We successfully obtained ompA and 17kDa products from 5 samples and compared the sequences with those in the GenBank database by using BLAST (http://blast.ncbi.nlm.nih.gov/Blast.cgi). For ompA, the resulting 472-bp amplicons from the 5 products from Mexicali were 100% similar. For this gene, numerous accessions in GenBank also have 100% homology with 100% coverage, including strains Sheila Smith, Hauke, Hilo, Colombia, and Arizona. Sequences of 17kDa spanned 206 bps and were also completely homologous among them. This gene did not differentiate to species but was 100% homologous with R. rickettsii, R. parkeri, and others in the database. Representative sequences from Mexicali were submitted to GenBank (accession nos. KY689935 for ompA and KY824575 for 17kDa).

Among sequence-confirmed samples, data were not available for 1 sample. The other 4 samples were collected in June, July, and September 2013 and April 2014. Two samples were from men (41 and 25 years of age) and 2 from women (18 and 29 years of age); all patients had dogs with ticks. Signs and symptoms were fever and headache for all; for 1 patient, a rash and convulsions also developed. The 2 men died and the 2 women survived with treatment. All patients had home addresses in various parts of Mexicali, including central west, southwest, and southeast bordering agricultural land. Clinical data were not available for patients for whom samples were considered PCR positive but not sequence confirmed, although inclusion of such clinical data and risk factors could bias interpretation if they were false positive or only weakly positive.

Conclusions

The RMSF epidemic in Mexicali has not been contained and may be spreading to other parts of Baja California and into the United States. More data are needed before we can understand why this epidemic emerged, where the specific areas of high risk for exposure to infected ticks are located, and whether the particular R. rickettsii strain or relationship with this R. sanguineus tick strain is likely to be particularly invasive or virulent. Pockets of RMSF have occurred in Mexico since at least 1947, when cases attributable to the brown dog tick in Sonora, Sinaloa, Coahuila, and Durango were described (13). Given the very limited phylogeographic resolution available for R. rickettsii in many of the commonly used PCR products (14), it is not known whether the bacteria in the Mexicali epidemic originated from Sonora or more distantly. Next steps include obtaining a culture of the bacteria from Mexicali, studying bacterial virulence in vitro or in animal models, and assessing vector competence of the Mexicali R. sanguineus tick strain for R. rickettsii. Epidemiologic data on the spatial distribution and prevalence of infection in dogs are needed.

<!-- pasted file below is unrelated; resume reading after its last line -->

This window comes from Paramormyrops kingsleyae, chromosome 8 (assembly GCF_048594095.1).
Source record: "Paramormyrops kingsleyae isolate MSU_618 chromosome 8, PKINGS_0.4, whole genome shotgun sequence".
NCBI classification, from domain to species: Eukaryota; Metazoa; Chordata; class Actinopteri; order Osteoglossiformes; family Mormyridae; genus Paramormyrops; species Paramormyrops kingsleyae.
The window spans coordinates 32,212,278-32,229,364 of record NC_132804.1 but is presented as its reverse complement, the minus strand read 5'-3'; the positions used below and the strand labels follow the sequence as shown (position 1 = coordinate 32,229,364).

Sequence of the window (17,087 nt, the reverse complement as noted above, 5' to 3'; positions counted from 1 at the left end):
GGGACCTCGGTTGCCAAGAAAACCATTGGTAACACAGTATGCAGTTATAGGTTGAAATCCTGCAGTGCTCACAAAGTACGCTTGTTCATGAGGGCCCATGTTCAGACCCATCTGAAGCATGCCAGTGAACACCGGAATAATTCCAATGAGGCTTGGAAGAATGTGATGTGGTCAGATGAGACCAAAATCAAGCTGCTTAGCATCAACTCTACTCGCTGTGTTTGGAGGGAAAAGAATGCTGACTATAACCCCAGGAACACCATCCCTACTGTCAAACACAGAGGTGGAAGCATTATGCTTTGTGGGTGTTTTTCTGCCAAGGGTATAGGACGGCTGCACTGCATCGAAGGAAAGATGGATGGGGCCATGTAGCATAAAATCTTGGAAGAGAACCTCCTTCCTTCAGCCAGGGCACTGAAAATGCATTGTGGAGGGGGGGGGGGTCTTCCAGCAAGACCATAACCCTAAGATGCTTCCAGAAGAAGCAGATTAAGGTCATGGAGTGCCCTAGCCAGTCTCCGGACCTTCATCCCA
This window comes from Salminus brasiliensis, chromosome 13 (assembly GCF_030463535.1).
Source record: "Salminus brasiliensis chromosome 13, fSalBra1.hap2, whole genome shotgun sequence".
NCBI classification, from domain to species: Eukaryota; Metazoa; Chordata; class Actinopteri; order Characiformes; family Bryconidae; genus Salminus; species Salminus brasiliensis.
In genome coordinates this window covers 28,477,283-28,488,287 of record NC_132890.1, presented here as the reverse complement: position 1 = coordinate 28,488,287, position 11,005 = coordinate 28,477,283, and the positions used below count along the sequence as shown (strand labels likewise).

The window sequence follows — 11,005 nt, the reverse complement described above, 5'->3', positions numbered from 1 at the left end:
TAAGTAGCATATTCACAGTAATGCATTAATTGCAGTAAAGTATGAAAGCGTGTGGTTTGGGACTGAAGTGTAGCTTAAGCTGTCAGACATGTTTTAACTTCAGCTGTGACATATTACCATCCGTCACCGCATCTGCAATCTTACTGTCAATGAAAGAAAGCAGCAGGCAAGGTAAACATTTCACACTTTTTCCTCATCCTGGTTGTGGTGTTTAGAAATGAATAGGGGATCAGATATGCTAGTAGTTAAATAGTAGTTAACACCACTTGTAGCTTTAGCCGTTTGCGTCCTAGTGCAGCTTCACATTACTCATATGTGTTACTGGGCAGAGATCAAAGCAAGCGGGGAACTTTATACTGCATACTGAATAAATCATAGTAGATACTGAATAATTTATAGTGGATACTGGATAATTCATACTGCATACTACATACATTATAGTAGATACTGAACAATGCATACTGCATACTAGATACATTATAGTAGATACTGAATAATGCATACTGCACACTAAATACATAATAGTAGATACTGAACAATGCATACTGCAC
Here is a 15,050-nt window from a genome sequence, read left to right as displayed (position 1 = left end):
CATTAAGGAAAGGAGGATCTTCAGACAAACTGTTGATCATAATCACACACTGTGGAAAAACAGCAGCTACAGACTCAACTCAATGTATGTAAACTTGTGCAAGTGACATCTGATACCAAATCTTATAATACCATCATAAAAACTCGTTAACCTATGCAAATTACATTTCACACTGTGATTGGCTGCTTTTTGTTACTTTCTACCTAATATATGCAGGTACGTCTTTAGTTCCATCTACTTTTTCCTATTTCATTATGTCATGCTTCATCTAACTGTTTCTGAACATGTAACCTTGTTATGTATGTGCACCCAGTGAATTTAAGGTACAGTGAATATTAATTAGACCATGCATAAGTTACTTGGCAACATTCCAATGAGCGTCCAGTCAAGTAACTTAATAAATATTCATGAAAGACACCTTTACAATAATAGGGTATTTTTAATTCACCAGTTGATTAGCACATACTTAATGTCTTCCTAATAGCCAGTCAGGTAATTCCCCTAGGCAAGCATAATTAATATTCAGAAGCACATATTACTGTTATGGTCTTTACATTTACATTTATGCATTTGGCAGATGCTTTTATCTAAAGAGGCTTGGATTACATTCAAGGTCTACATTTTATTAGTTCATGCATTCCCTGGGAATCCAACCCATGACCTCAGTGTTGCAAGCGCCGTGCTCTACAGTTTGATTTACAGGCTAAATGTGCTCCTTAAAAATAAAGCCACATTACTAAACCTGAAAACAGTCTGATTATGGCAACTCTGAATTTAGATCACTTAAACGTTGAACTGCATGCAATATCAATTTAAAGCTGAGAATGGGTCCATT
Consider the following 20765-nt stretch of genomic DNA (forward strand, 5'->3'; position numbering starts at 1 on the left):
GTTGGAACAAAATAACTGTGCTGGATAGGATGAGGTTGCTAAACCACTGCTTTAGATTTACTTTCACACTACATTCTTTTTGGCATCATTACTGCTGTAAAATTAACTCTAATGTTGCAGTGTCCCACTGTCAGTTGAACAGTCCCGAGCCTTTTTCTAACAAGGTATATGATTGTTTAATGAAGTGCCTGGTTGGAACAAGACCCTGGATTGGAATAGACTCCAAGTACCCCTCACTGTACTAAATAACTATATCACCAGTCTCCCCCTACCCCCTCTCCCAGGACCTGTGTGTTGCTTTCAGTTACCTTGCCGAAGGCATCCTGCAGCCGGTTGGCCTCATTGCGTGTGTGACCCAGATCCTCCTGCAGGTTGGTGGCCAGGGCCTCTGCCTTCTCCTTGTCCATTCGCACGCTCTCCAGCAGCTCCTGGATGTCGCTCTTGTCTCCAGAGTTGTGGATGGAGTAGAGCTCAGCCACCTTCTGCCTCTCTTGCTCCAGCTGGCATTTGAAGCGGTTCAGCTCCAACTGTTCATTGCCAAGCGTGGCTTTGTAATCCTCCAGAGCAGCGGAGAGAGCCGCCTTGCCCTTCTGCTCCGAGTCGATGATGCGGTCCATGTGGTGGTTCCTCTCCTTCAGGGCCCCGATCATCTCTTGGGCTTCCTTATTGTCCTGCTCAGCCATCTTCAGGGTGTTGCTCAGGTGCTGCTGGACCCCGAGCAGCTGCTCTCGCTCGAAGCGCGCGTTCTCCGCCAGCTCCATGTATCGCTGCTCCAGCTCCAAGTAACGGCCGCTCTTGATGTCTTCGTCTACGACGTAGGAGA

Aggressive intervention achieved partial and temporary resolution of the Arizona and Sonora epidemics, which were localized and relatively small; these interventions included dog spay and neuter programs, treatment of houses against ticks, and use of a long-acting tick collar (Seresto; Bayer, Shawnee Mission, KS, USA) directly on the dogs (15). However, the dog collars were initially donated and are prohibitively expensive and not feasible for the scope of the Mexicali epidemic. This large epidemic in a major city will require a far greater and more creative public health response. Studying this epidemic offers an opportunity to understand the origin and dynamics of this epidemic and can inform response to emerging tickborne diseases in general.

Dr. Tinoco-Gracia is a research professor in the School of Veterinary Medicine at Universidad Autonoma de Baja California and director of the Laboratory of Veterinary Public Health Sciences. He studies zoonotic diseases of dogs and humans in Mexicali and leads community education programs of Universidad Autónoma de Baja California.

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Acknowledgments

We thank Zachary Villareal for laboratory support and Marian Fierro, Christopher Paddock, William Nicholson, and Michael Levin for logistical and scientific support.

Financial support was provided by the University of California Institute for Mexico and the United States.

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References

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Cite This Article

DOI: 10.3201/eid2409.171523

Table of Contents – Volume 24, Number 9—September 2018

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Janet Foley, University of California, Department of Medicine and Epidemiology, 1320 Tupper Hall, Davis, CA 95616, USA

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Page created: August 14, 2018
Page updated: August 14, 2018
Page reviewed: August 14, 2018
The conclusions, findings, and opinions expressed by authors contributing to this journal do not necessarily reflect the official position of the U.S. Department of Health and Human Services, the Public Health Service, the Centers for Disease Control and Prevention, or the authors' affiliated institutions. Use of trade names is for identification only and does not imply endorsement by any of the groups named above.